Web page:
Everywhere you turn in Nashville these days--on billboards, on radio, on country music TV--there seems to be some new photo-friendly female with a record out. Most aren't much more than would-be fashion models who can carry a tune.
At first glance, Chely Wright, Chalee Tennison and Julie Reeves would appear to be of this ilk. But what sets them apart is that these three grew up singing country music, and each of them places a premium on recording songs that have something to say.
Chely Wright: 'Single White Female'
Chely Wright, who performs today at the Bull Run Country Jamboree, isn't exactly a newcomer to Nashville's Music Row. But apart from grabbing the honors as best new female vocalist at the 1994 Academy of Country Music Awards, the Missouri-born singer has flown under the larger public's radar.
Wright's fortunes, however, have begun to change. "Single White Female," the Top-20-and-climbing single and title track from her new album for MCA, sounds like an early front-runner for country single of the year. Copping the loping signature riff from Steve Miller's "The Joker," the record is as unsinkable as Faith Hill's 1998 hit "This Kiss."
But perhaps the best thing about "Single White Female" is its subject matter. Instead of invoking an idealized rural past, the song concerns the kind of thing that country's increasingly cosmopolitan audience can relate to--placing a personal ad. "Yeah, I'm a little nervous, I'm not sure if/ I shoulda put it in writing/ It might have been a little reckless, a little desperate/ But I think I did the right thing," Wright sings, pondering her decision to turn to the classifieds.
Nothing else on the album is as undeniable as "Single White Female." But taken as a whole, the album, galvanized as it is by punchy pop-country production, hangs together as a sustained--and fairly compelling--song cycle about one woman's search for intimacy. "I need to know that someone cares/ That I drink my coffee black/ That I sing when I drive/ That I sleep with the TV on," sings Wright on the willowy "Unknown."
Not every track on the album has Wright yearning for a man: "She Went Out for Cigarettes" and "The Fire" portray moments in which she seems better off without one. "He's dating a lawyer with a gentle nature/ Says she ain't nothin' like me/ And there's fire and there's water and all I can offer/ Is a temperament he don't need," Wright snarls on the latter.
If Wright's alternately gritty and sultry alto occasionally suggests Patty Loveless or Lorrie Morgan, her true antecedents go back a generation to the heroines of heartbreak of the 1960s. "The Love That We Lost" is a steel-and-string-drenched slice of country-soul worthy of Tammy Wynette; the Southern gospel strains of "Why Do I Still Want You" recall early Dolly Parton; and on several songs, Wright summons the heart-in-throat conviction of Connie Smith.
(To hear a free Sound Bite from this album, call Post-Haste at 202-334-9000 and press 8161.)
Julie Reeves: 'It's About Time'
Much as Wright's album does, Julie Reeves's debut, "It's About Time" (Virgin), plumbs the meaning of romance and commitment. But where Wright is searching and contemplative, Reeves, who is five years her junior, is mostly vim and vigor.
"What I Need," "All or Nothing" and the title track all find the 24-year-old eastern Kentucky native spelling out what she wants in a relationship. On the last of these, in what may be a first for country music, Reeves half-sings and half-raps her terms to her lover. The song's lurching rhythms and serpentine rock guitar wouldn't sound out of place sandwiched between hits by Sheryl Crow and Shania Twain on Adult Contemporary radio.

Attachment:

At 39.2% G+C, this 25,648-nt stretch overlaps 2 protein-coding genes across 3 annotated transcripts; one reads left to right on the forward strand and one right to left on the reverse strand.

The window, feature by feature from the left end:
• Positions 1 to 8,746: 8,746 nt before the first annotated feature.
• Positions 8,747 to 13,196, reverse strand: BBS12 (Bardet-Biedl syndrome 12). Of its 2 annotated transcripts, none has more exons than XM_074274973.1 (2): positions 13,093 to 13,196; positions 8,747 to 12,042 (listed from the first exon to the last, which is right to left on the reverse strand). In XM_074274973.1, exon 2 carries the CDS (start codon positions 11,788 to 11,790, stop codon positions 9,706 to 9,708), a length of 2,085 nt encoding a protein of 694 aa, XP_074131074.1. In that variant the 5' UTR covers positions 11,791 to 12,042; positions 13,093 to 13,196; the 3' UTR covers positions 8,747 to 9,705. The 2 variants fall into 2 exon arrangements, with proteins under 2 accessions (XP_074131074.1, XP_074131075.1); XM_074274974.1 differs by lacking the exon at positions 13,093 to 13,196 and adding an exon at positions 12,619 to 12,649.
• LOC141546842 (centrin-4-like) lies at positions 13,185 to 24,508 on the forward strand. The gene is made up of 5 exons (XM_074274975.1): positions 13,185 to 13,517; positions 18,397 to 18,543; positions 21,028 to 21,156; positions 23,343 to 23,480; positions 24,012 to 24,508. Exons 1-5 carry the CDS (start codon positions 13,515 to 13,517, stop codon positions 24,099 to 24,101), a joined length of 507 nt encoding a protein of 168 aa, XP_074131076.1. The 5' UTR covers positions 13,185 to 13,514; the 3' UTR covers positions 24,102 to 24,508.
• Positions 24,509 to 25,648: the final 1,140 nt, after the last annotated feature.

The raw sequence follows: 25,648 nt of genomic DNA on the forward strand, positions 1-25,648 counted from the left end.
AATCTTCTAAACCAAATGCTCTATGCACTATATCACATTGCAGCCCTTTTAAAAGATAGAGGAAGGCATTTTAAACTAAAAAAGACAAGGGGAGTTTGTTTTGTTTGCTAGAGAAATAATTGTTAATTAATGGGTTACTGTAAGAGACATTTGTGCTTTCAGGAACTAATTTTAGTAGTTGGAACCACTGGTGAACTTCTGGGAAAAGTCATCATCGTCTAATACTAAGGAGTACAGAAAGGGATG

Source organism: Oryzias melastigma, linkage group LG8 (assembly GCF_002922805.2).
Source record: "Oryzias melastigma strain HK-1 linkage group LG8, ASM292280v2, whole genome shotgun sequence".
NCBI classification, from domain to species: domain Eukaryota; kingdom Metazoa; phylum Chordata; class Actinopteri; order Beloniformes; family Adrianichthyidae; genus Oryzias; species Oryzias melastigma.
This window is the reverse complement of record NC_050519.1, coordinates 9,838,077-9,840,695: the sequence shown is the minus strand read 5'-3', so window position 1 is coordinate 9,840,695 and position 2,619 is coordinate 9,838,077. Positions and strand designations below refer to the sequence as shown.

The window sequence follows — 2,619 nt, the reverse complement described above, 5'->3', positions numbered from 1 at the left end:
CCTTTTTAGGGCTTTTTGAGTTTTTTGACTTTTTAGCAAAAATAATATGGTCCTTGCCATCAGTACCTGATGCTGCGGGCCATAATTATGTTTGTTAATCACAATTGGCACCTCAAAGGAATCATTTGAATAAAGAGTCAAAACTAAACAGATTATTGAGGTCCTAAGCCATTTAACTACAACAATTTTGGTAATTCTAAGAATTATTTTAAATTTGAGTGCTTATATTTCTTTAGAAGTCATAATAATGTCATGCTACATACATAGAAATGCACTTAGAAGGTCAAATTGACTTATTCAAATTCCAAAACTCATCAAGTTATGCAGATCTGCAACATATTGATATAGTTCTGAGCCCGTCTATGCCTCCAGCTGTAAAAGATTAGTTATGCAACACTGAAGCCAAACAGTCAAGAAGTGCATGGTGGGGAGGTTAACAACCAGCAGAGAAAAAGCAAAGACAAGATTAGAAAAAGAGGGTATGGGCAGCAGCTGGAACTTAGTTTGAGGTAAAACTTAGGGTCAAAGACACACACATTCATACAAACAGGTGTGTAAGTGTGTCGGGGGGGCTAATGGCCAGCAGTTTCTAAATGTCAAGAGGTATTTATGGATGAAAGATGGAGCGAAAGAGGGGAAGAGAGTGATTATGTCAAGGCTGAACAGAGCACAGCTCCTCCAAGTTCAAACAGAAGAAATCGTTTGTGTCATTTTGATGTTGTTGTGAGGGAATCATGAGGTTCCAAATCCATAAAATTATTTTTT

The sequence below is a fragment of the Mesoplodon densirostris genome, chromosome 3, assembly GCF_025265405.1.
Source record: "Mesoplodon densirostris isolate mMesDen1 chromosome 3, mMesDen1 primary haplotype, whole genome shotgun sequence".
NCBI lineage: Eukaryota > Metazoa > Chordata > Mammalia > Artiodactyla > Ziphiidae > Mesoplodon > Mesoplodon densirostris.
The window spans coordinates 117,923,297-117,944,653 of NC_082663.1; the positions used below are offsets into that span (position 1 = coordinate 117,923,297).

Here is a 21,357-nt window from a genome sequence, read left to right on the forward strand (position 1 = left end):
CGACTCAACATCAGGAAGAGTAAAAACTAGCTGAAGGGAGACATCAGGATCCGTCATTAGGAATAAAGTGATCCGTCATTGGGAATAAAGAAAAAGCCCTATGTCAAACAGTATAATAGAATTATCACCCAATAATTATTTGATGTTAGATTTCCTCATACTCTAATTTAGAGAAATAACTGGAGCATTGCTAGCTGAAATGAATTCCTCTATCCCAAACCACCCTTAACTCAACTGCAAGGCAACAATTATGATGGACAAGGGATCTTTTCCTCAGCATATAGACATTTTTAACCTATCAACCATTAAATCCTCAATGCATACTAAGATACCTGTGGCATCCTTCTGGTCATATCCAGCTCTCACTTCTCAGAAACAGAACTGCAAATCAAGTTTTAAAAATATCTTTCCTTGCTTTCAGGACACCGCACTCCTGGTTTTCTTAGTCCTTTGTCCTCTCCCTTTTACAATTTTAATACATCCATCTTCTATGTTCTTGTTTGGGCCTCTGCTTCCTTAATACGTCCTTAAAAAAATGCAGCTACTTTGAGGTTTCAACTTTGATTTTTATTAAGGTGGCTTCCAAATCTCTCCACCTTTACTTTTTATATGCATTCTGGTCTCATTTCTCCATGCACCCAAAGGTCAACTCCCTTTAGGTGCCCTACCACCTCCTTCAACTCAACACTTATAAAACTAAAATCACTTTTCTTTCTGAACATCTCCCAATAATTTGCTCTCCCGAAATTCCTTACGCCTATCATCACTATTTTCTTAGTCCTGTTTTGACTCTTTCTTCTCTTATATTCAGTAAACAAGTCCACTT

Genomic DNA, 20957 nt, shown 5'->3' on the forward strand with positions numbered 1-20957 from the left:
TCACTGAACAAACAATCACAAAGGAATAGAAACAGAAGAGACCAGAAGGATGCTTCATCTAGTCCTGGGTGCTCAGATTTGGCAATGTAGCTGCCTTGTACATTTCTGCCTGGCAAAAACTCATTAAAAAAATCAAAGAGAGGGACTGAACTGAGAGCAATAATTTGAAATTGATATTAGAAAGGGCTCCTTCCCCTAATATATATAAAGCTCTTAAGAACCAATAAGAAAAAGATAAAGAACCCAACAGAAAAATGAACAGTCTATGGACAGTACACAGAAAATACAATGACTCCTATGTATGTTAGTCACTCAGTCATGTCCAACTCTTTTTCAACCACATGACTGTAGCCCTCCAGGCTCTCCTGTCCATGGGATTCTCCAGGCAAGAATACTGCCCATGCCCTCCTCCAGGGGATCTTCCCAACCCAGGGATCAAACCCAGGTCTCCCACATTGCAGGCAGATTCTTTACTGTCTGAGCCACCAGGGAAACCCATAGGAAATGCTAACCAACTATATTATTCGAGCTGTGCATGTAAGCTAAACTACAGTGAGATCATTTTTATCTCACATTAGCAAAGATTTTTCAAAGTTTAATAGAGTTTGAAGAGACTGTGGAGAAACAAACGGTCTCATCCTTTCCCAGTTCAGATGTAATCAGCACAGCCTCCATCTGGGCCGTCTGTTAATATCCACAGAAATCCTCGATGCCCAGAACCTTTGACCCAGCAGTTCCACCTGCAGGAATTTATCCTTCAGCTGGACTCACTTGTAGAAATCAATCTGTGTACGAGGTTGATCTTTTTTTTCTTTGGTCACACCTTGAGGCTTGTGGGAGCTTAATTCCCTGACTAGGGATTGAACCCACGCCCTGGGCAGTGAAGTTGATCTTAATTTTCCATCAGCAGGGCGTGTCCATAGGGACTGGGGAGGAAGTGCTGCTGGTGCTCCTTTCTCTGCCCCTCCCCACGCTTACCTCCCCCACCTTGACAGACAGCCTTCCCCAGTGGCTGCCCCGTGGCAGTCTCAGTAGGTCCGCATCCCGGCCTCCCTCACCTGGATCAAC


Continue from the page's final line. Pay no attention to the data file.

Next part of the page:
Reeves displays Shania-like panache--and crossover appeal--throughout her debut, but perhaps nowhere so much as on "Party Down." "In the same breath you told me it was over/ You said in time/ I'd find somebody new/ And as you walk away I'm sure you wonder/ What will I do/ My first night without you," Reeves sings in a dulcet mountain soprano. Then, answering her own question, she blurts, "Party down/ Celebrate/ Paint the town/ Stay out late," as a burst of roadhouse rock helps her shove her narcissistic ex out the door.
As good as the up-tempo numbers here are--"Trouble Is a Woman" is hillbilly rock at its turbo-charged best--it's on the ballads, notably "What I Need" and the incandescent "If Heartaches Had Wings," that Reeves soars. Taking her cue from fellow Kentuckian Patty Loveless, Reeves fuses Appalachian grit with latter-day pop and rock influences to devastating emotional effect.
(To hear a free Sound Bite from this album, call Post-Haste at 202-334-9000 and press 8162.)
The back cover of Chalee Tennison's self-titled debut for Asylum Records claims that she sings "pure country songs," but don't believe the hype. Although Tennison's album has more twang, cut for cut, than the new CDs by Reeves and Wright, its production is still plenty pop. Not only that, the album has more than its share of the hard-rock guitar ("A Stolen Car") and soulless booming drums ("There's a War in Me") that Nashville producers can't seem to get enough of these days.
What is country here, though, is the catch in Tennison's gorgeous Texas-bred alto. And when the arrangements keep at least one foot in the honky-tonk, it's easy to see what the liner notes are getting at. "Just Because She Lives There" is a wrenching jukebox weeper, while "Sometime" and "Handful of Water" recall Reba at her feisty best (before she turned diva and stopped using her last name).
Even more country than Tennison's throbbing vocals, however, is her story. A thrice-divorced 30-year-old mother of three, Tennison (who pronounces her first name "Sha-lee") has certainly earned the right to sing "Someone Else's Turn to Cry."
(To hear a free Sound Bite from this album, call Post-Haste at 202-334-9000 and press 8163.)
CAPTION: Chely Wright, above, and Julie Reeves: Placing a premium on songs that have something to say.